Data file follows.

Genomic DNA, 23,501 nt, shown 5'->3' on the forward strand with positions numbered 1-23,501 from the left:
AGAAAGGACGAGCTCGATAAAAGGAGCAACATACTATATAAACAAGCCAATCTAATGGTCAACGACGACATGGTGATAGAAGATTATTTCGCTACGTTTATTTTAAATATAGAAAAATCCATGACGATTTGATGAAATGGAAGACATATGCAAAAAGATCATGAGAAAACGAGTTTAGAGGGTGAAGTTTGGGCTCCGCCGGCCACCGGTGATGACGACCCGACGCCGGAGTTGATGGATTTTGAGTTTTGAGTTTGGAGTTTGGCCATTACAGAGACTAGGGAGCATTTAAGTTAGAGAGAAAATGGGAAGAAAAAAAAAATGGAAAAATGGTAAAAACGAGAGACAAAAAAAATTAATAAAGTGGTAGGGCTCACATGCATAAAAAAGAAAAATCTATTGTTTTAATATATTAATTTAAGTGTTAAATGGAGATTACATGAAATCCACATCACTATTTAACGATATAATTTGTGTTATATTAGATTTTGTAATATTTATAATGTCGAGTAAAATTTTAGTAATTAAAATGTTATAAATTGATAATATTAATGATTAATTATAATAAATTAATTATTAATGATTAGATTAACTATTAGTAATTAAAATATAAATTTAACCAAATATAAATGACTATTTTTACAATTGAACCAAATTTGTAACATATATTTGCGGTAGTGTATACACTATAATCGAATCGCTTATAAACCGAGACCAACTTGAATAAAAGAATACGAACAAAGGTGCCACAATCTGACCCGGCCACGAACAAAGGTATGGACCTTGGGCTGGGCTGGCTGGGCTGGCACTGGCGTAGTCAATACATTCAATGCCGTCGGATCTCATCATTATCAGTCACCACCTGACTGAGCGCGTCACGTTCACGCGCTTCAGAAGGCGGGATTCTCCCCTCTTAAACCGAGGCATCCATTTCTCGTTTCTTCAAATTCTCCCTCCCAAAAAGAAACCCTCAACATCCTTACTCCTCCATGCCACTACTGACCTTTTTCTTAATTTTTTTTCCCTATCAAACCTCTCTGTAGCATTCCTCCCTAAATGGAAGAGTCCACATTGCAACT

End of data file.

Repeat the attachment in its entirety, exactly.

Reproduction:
Genomic DNA, 23,501 nt, shown 5'->3' on the forward strand with positions numbered 1-23,501 from the left:
AGAAAGGACGAGCTCGATAAAAGGAGCAACATACTATATAAACAAGCCAATCTAATGGTCAACGACGACATGGTGATAGAAGATTATTTCGCTACGTTTATTTTAAATATAGAAAAATCCATGACGATTTGATGAAATGGAAGACATATGCAAAAAGATCATGAGAAAACGAGTTTAGAGGGTGAAGTTTGGGCTCCGCCGGCCACCGGTGATGACGACCCGACGCCGGAGTTGATGGATTTTGAGTTTTGAGTTTGGAGTTTGGCCATTACAGAGACTAGGGAGCATTTAAGTTAGAGAGAAAATGGGAAGAAAAAAAAAATGGAAAAATGGTAAAAACGAGAGACAAAAAAAATTAATAAAGTGGTAGGGCTCACATGCATAAAAAAGAAAAATCTATTGTTTTAATATATTAATTTAAGTGTTAAATGGAGATTACATGAAATCCACATCACTATTTAACGATATAATTTGTGTTATATTAGATTTTGTAATATTTATAATGTCGAGTAAAATTTTAGTAATTAAAATGTTATAAATTGATAATATTAATGATTAATTATAATAAATTAATTATTAATGATTAGATTAACTATTAGTAATTAAAATATAAATTTAACCAAATATAAATGACTATTTTTACAATTGAACCAAATTTGTAACATATATTTGCGGTAGTGTATACACTATAATCGAATCGCTTATAAACCGAGACCAACTTGAATAAAAGAATACGAACAAAGGTGCCACAATCTGACCCGGCCACGAACAAAGGTATGGACCTTGGGCTGGGCTGGCTGGGCTGGCACTGGCGTAGTCAATACATTCAATGCCGTCGGATCTCATCATTATCAGTCACCACCTGACTGAGCGCGTCACGTTCACGCGCTTCAGAAGGCGGGATTCTCCCCTCTTAAACCGAGGCATCCATTTCTCGTTTCTTCAAATTCTCCCTCCCAAAAAGAAACCCTCAACATCCTTACTCCTCCATGCCACTACTGACCTTTTTCTTAATTTTTTTTCCCTATCAAACCTCTCTGTAGCATTCCTCCCTAAATGGAAGAGTCCACATTGCAACT